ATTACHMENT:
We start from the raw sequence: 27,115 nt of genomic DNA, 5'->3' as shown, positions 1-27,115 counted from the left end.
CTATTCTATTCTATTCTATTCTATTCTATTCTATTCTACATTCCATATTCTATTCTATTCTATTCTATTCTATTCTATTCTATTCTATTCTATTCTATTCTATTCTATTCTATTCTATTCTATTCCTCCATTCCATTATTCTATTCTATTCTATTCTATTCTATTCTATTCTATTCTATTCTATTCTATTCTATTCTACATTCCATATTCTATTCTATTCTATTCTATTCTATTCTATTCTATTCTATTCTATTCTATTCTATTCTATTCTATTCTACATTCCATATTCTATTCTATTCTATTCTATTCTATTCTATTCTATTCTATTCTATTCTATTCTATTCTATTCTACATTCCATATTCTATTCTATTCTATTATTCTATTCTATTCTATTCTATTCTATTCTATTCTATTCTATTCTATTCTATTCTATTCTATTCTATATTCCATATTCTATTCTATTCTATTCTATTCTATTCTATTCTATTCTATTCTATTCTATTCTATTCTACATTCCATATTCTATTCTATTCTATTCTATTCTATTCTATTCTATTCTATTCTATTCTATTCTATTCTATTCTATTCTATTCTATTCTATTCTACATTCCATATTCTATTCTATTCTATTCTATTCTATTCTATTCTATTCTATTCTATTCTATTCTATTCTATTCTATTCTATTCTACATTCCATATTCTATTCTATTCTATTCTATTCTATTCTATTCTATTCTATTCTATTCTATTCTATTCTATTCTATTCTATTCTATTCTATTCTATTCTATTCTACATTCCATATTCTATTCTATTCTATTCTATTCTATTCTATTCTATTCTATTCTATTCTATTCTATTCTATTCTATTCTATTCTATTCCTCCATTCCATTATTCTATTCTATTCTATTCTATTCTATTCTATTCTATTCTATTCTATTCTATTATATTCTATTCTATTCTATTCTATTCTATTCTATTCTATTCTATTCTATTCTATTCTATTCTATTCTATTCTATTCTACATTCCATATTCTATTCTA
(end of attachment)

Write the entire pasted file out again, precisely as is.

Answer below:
We start from the raw sequence: 27,115 nt of genomic DNA, 5'->3' as shown, positions 1-27,115 counted from the left end.
CTATTCTATTCTATTCTATTCTATTCTATTCTATTCTACATTCCATATTCTATTCTATTCTATTCTATTCTATTCTATTCTATTCTATTCTATTCTATTCTATTCTATTCTATTCTATTCTATTCCTCCATTCCATTATTCTATTCTATTCTATTCTATTCTATTCTATTCTATTCTATTCTATTCTATTCTATTCTACATTCCATATTCTATTCTATTCTATTCTATTCTATTCTATTCTATTCTATTCTATTCTATTCTATTCTATTCTATTCTACATTCCATATTCTATTCTATTCTATTCTATTCTATTCTATTCTATTCTATTCTATTCTATTCTATTCTATTCTACATTCCATATTCTATTCTATTCTATTATTCTATTCTATTCTATTCTATTCTATTCTATTCTATTCTATTCTATTCTATTCTATTCTATTCTATATTCCATATTCTATTCTATTCTATTCTATTCTATTCTATTCTATTCTATTCTATTCTATTCTATTCTACATTCCATATTCTATTCTATTCTATTCTATTCTATTCTATTCTATTCTATTCTATTCTATTCTATTCTATTCTATTCTATTCTATTCTATTCTACATTCCATATTCTATTCTATTCTATTCTATTCTATTCTATTCTATTCTATTCTATTCTATTCTATTCTATTCTATTCTATTCTACATTCCATATTCTATTCTATTCTATTCTATTCTATTCTATTCTATTCTATTCTATTCTATTCTATTCTATTCTATTCTATTCTATTCTATTCTATTCTATTCTACATTCCATATTCTATTCTATTCTATTCTATTCTATTCTATTCTATTCTATTCTATTCTATTCTATTCTATTCTATTCTATTCTATTCCTCCATTCCATTATTCTATTCTATTCTATTCTATTCTATTCTATTCTATTCTATTCTATTCTATTATATTCTATTCTATTCTATTCTATTCTATTCTATTCTATTCTATTCTATTCTATTCTATTCTATTCTATTCTATTCTACATTCCATATTCTATTCTA